The number of people playing rounds of golf on municipal courses in the United Kingdom has declined dramatically over the last six years, according to a report from the Golf Research Group.
Since 1991, there has been a 30 per cent drop in municipal rounds and it seems that less golf is being played at private and proprietary clubs as well. While 520 new layouts have been opened for play in the UK since 1990, a 28 per cent increase in supply, the research suggests there are no more people playing the game than seven years ago.
In 1991, an average of more than 65,000 rounds were played at Britain’s 234 municipal layouts, 37,000 at proprietary courses and 30,000 at private clubs while last year those figures were down to around 50,000, 35,000 and 25,000. Proprietary courses have fared least badly because their newer greens and tees are constructed to improved modern standards.
The report, UK Municipal Golf, also looks at what the successful municipal courses have been doing during the last few years and is available for £245 from the Golf Research Group.
A new report based on a telephone survey of every golf course in the UK has just been published by the Golf Research Group.
A total of 2,407 courses were found and 34% were proprietary. The average course had 529 members which projects to a total a 1.17 million golf members in the UK. Almost two million are thought to play golf on a daily fees basis and are not members of a club. 14.7% were women and 7.4% juniors, although the LGU report their membership stands at more than 218,000.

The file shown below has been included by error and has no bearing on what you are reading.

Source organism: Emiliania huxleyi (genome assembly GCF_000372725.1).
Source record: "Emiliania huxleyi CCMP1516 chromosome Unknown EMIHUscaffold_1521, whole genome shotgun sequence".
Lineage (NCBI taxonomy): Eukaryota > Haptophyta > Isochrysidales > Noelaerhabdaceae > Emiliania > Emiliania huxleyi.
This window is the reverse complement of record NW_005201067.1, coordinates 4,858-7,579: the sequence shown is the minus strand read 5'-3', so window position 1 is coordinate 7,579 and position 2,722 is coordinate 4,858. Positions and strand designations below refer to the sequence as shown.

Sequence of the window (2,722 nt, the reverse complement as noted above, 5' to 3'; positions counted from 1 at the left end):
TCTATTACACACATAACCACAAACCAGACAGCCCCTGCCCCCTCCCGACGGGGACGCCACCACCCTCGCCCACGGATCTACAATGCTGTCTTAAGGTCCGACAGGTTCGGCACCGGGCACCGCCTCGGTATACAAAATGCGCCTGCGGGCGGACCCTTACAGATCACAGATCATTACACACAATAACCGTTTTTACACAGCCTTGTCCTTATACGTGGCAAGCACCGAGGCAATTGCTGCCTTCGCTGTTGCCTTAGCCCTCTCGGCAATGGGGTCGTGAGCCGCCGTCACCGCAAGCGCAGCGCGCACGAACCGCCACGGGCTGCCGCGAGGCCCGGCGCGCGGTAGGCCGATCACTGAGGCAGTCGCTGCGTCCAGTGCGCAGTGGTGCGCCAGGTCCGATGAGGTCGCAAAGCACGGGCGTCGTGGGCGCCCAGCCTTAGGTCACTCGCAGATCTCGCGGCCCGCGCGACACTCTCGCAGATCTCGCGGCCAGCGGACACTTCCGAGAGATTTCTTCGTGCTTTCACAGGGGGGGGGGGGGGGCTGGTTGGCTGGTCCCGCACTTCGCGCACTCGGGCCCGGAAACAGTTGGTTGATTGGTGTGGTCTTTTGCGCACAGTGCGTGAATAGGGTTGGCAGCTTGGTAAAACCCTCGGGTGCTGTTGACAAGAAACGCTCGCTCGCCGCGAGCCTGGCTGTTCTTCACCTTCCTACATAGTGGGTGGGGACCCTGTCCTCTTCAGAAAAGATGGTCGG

Searches of company accounts showed that 76% of the newly built courses continue to be in financial danger (520 have been opened in the 1990’s) which is an improvement on two years ago when 88% were found to be in danger.
Sales of golf properties were at a record level last year with 42 courses sold for a total of £80 million. Colin Hegarty, of the Golf Research Group, said: “Certainly this type of money being put into golf is a major sign of investor confidence in the industry. On a bluer note it should be remembered that these new courses are going for 40p in the pound on their original development cost. Projecting this up, of the £2.5 billion spent on golf development in the 1990’s, 60% is likely to end up being lost.”
The report highlights the emergence of golf chains (see graph) which now account for 2% of UK courses.